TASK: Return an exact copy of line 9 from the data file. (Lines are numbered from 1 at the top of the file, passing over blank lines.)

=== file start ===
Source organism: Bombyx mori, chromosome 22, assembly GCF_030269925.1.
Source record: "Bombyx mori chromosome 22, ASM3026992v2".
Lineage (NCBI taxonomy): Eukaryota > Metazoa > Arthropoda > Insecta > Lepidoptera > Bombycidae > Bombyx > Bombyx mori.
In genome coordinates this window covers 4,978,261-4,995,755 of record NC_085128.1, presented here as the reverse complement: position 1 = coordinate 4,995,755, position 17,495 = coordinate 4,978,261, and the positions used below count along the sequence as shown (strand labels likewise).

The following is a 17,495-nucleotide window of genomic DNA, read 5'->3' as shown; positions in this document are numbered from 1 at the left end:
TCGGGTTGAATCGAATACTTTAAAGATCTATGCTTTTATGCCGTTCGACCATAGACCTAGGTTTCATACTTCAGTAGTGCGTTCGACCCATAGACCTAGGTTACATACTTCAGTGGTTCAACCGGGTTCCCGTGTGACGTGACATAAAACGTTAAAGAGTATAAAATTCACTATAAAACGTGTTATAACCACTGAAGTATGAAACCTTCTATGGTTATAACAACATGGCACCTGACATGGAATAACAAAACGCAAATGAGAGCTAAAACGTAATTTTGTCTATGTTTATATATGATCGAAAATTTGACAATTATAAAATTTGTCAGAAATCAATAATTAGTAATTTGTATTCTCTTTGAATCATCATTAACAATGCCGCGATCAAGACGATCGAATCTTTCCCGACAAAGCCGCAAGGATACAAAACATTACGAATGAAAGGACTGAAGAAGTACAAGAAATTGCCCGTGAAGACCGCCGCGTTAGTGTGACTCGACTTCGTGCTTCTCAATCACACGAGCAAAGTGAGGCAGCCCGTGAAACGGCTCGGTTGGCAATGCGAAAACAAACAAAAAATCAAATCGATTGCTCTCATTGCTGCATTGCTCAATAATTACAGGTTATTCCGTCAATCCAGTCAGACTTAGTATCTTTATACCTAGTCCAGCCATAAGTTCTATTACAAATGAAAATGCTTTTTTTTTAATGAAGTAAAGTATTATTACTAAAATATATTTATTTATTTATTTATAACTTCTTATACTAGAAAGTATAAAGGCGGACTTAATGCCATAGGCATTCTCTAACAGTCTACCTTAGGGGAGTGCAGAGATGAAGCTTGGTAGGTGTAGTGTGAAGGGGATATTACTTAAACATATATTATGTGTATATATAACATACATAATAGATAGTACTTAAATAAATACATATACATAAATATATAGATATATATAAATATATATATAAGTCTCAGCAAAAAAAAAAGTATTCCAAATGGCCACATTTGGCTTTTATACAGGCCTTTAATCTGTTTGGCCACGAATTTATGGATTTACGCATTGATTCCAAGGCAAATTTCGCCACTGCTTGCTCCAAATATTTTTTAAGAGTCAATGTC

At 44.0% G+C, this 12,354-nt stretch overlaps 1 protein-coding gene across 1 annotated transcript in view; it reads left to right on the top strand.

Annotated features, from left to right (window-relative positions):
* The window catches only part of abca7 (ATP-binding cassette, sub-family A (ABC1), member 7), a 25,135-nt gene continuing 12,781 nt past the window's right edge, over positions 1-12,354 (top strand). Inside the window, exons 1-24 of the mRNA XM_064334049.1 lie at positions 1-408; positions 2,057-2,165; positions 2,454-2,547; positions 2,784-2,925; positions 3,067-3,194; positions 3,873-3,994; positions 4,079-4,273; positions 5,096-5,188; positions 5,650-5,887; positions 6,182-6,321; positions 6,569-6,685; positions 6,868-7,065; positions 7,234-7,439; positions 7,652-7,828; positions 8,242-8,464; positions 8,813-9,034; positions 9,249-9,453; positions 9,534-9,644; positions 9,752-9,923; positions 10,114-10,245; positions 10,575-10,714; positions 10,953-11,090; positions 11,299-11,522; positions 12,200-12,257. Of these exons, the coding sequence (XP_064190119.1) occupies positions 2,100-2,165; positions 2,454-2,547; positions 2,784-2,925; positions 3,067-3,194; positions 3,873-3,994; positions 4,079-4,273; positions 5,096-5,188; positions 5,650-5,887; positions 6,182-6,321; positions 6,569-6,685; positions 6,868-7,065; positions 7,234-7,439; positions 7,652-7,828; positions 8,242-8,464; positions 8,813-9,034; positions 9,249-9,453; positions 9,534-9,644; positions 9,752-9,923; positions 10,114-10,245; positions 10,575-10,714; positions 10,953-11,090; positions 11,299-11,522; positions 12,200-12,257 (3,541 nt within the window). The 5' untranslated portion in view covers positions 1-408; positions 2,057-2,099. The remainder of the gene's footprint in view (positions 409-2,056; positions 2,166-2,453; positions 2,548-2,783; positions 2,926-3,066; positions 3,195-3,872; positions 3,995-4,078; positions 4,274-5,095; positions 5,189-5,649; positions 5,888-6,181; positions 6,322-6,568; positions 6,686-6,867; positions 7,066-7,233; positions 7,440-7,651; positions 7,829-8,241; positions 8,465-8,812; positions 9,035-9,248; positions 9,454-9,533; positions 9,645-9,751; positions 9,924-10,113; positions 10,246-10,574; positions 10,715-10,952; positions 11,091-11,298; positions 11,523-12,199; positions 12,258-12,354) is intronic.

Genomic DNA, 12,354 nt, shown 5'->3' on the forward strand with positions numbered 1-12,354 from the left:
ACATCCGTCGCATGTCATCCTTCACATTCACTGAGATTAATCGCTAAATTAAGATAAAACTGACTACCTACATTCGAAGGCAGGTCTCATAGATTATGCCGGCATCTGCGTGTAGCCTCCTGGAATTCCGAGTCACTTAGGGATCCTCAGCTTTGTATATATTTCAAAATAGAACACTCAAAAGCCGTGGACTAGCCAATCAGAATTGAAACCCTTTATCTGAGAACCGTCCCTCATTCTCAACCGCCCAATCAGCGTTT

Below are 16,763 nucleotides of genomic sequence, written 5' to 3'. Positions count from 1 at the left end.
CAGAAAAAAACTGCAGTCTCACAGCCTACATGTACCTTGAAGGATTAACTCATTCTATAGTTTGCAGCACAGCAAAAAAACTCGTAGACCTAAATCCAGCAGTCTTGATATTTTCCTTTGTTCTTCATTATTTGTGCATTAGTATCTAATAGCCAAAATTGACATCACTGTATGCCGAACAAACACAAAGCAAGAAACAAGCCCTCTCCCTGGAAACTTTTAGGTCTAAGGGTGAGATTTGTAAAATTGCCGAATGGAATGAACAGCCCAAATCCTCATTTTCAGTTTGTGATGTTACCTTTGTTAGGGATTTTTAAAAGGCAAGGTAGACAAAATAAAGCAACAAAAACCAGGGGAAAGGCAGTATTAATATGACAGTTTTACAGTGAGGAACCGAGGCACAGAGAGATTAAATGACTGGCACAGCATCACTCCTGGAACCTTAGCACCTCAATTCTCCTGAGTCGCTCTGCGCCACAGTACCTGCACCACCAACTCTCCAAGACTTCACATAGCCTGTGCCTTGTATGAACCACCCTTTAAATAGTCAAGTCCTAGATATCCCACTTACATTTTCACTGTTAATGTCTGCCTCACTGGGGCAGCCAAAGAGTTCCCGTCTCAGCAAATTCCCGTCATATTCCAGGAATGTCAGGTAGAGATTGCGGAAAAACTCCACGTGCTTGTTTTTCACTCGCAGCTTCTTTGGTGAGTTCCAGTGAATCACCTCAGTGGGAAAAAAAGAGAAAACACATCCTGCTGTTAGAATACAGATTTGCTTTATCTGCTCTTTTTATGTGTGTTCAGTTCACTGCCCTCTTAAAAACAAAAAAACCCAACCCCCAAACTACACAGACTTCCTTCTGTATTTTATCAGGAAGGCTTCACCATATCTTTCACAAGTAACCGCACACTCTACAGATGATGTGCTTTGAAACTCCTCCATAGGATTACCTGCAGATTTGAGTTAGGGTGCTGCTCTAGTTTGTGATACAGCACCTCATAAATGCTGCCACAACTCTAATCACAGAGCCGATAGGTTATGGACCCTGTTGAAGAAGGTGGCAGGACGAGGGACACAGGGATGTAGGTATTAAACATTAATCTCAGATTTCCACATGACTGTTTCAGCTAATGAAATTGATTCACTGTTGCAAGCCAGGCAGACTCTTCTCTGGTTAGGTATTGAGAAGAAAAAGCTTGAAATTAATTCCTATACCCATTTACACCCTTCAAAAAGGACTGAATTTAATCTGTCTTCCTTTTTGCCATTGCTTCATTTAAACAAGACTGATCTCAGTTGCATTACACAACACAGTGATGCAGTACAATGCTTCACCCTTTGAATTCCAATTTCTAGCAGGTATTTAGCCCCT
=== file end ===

* The window catches only part of abca7 (ATP-binding cassette, sub-family A (ABC1), member 7), a 25,135-nt gene continuing 12,781 nt past the window's right edge, over positions 1-12,354 (top strand). Inside the window, exons 1-24 of the mRNA XM_064334049.1 lie at positions 1-408; positions 2,057-2,165; positions 2,454-2,547; positions 2,784-2,925; positions 3,067-3,194; positions 3,873-3,994; positions 4,079-4,273; positions 5,096-5,188; positions 5,650-5,887; positions 6,182-6,321; positions 6,569-6,685; positions 6,868-7,065; positions 7,234-7,439; positions 7,652-7,828; positions 8,242-8,464; positions 8,813-9,034; positions 9,249-9,453; positions 9,534-9,644; positions 9,752-9,923; positions 10,114-10,245; positions 10,575-10,714; positions 10,953-11,090; positions 11,299-11,522; positions 12,200-12,257. Of these exons, the coding sequence (XP_064190119.1) occupies positions 2,100-2,165; positions 2,454-2,547; positions 2,784-2,925; positions 3,067-3,194; positions 3,873-3,994; positions 4,079-4,273; positions 5,096-5,188; positions 5,650-5,887; positions 6,182-6,321; positions 6,569-6,685; positions 6,868-7,065; positions 7,234-7,439; positions 7,652-7,828; positions 8,242-8,464; positions 8,813-9,034; positions 9,249-9,453; positions 9,534-9,644; positions 9,752-9,923; positions 10,114-10,245; positions 10,575-10,714; positions 10,953-11,090; positions 11,299-11,522; positions 12,200-12,257 (3,541 nt within the window). The 5' untranslated portion in view covers positions 1-408; positions 2,057-2,099. The remainder of the gene's footprint in view (positions 409-2,056; positions 2,166-2,453; positions 2,548-2,783; positions 2,926-3,066; positions 3,195-3,872; positions 3,995-4,078; positions 4,274-5,095; positions 5,189-5,649; positions 5,888-6,181; positions 6,322-6,568; positions 6,686-6,867; positions 7,066-7,233; positions 7,440-7,651; positions 7,829-8,241; positions 8,465-8,812; positions 9,035-9,248; positions 9,454-9,533; positions 9,645-9,751; positions 9,924-10,113; positions 10,246-10,574; positions 10,715-10,952; positions 11,091-11,298; positions 11,523-12,199; positions 12,258-12,354) is intronic.